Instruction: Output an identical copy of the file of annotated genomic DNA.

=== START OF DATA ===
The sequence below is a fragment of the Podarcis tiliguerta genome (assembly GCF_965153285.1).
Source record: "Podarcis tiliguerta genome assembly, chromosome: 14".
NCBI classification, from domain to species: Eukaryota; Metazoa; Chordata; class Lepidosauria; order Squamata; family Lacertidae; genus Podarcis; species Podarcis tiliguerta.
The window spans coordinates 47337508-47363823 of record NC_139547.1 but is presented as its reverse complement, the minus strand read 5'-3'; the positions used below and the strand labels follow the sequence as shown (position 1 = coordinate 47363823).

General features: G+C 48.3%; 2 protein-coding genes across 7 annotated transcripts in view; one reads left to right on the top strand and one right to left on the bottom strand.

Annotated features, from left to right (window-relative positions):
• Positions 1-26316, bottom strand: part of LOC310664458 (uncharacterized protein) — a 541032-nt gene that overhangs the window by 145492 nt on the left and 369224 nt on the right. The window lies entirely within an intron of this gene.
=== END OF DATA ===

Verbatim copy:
The sequence below is a fragment of the Podarcis tiliguerta genome (assembly GCF_965153285.1).
Source record: "Podarcis tiliguerta genome assembly, chromosome: 14".
NCBI classification, from domain to species: Eukaryota; Metazoa; Chordata; class Lepidosauria; order Squamata; family Lacertidae; genus Podarcis; species Podarcis tiliguerta.
The window spans coordinates 47337508-47363823 of record NC_139547.1 but is presented as its reverse complement, the minus strand read 5'-3'; the positions used below and the strand labels follow the sequence as shown (position 1 = coordinate 47363823).

General features: G+C 48.3%; 2 protein-coding genes across 7 annotated transcripts in view; one reads left to right on the top strand and one right to left on the bottom strand.

Annotated features, from left to right (window-relative positions):
• Positions 1-26316, bottom strand: part of LOC310664458 (uncharacterized protein) — a 541032-nt gene that overhangs the window by 145492 nt on the left and 369224 nt on the right. The window lies entirely within an intron of this gene.